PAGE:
Data is all around us. Data Science is the set of practices and methods for understanding data and extracting valuable insights from data. In the last several decades, our technology for gathering data about all aspects of our world and lives has grown substantially. As a result, we have data on everything from our farms to our individual heart rates, monitored, recorded, and stored every day. Every area of human development is now either guided by data or has the potential to benefit from data-driven insights.
If you are new to Data Science and want to learn, here are three key things to know to get started.
It is (of course!) about the Data
Data Science starts with data. The better the data, the more likely that a Data Scientist can extract meaningful and correct conclusions about the data. If the data is corrupted or damaged, the conclusion is likely to be as well. So the first question to ask is - where did this data come from? Was it gathered well? Is there enough data that we can trust conclusions? Was the data gathered in a non-biased way?
For example - if one is gathering data about people's dietary habits, and the survey was conducted of people who shop at a neighborhood health food store - the data is likely not representative of everyone in the neighborhood. It is likely that the people answering the survey practice healthy food habits, which can skew the survey and affect the results. This is the kind of thing you need to know before you even start analyzing the data.
What are the right questions?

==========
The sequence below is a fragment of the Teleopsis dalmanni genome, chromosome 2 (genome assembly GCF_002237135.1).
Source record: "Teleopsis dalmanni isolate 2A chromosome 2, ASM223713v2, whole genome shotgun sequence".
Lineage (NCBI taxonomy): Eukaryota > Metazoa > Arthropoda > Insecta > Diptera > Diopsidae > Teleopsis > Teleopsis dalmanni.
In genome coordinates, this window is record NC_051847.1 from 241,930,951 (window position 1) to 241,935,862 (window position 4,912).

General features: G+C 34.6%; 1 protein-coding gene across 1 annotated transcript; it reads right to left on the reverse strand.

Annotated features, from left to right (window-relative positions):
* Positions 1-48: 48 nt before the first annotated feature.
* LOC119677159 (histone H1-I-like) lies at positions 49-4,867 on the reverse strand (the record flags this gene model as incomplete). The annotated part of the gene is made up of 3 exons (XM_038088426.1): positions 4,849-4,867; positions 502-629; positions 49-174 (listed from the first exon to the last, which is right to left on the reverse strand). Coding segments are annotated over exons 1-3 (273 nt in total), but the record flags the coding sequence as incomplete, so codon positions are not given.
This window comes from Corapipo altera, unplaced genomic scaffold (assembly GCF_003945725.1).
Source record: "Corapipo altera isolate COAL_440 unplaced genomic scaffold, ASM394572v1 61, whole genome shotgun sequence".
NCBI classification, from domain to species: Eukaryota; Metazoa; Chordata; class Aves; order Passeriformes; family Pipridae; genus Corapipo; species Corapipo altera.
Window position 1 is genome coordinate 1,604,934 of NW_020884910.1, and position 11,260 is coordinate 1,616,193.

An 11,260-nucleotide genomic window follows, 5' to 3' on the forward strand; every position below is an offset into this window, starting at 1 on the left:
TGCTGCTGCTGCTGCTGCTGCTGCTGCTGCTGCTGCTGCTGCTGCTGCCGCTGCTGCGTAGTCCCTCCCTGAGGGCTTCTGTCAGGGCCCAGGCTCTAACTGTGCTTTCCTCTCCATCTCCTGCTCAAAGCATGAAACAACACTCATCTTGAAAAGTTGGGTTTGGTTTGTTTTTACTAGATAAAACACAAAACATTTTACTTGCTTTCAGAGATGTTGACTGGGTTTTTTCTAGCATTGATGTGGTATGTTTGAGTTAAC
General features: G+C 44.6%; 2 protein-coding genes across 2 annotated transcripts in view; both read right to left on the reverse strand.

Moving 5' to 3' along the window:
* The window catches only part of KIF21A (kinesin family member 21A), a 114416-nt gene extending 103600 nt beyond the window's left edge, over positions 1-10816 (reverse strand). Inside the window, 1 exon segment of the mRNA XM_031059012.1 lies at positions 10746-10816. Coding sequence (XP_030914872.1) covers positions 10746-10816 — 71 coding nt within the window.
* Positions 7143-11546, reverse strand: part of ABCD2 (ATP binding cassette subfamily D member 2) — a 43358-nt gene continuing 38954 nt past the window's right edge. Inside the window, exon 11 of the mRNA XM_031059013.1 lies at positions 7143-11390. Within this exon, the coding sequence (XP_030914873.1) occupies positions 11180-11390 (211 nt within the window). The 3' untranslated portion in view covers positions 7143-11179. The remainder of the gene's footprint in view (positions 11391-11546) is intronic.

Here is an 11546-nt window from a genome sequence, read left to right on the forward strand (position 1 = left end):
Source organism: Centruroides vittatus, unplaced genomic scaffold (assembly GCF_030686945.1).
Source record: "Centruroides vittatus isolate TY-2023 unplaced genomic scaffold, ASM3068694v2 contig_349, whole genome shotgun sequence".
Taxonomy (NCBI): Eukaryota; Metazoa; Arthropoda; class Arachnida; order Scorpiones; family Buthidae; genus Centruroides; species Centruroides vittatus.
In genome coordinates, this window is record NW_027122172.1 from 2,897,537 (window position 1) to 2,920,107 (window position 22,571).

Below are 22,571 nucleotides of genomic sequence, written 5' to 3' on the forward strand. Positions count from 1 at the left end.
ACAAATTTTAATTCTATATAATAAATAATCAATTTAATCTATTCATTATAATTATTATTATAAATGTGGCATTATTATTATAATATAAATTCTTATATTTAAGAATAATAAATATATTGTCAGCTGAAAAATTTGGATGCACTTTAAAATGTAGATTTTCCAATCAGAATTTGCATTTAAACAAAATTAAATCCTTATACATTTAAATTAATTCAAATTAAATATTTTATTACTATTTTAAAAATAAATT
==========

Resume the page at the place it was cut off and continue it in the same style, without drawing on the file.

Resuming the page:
So - say you have done your diligence and are convinced that the data is good. Now - what do you do? Data by itself is just information. The way to convert information to insights is to ask questions. You cannot get useful answers if you do not ask the right questions.
For example, you can possibly use the survey of dietary habits to find out if people eat at specific times of the day. Is this useful insight? It depends. If your goal is to find out when stores should be open - yes it is a useful insight. If your goal is to find out what produce to keep in a store, it is not necessarily helpful.
Deciding the right questions requires Domain Expertise. Domain Experts are people who understand the problem (not necessarily the data). They may not be able to tell you how to get the answer out of the data, but they can tell you what questions are useful to get answers to. Sometimes Data Scientists are the domain experts also, and sometimes external domain experts need to be consulted.
Explaining the answer
A very important part of Data Science is the presentation (also called Data Storytelling or Data Visualization). Any good data insights have to be explained to people who can take meaningful action. For example - if the study of the dietary habits indicated what people are likely to eat, this has to be presented to store owners who can take action to change the products they order and display in their stores. There are many tools and techniques to describe data (scatter plots, histograms, data paragraphs etc.). A key task of the data scientist is to look at the data, the domain context, and choose how to present the results so that others can understand what the data means and what the data tells us about the questions they care about.
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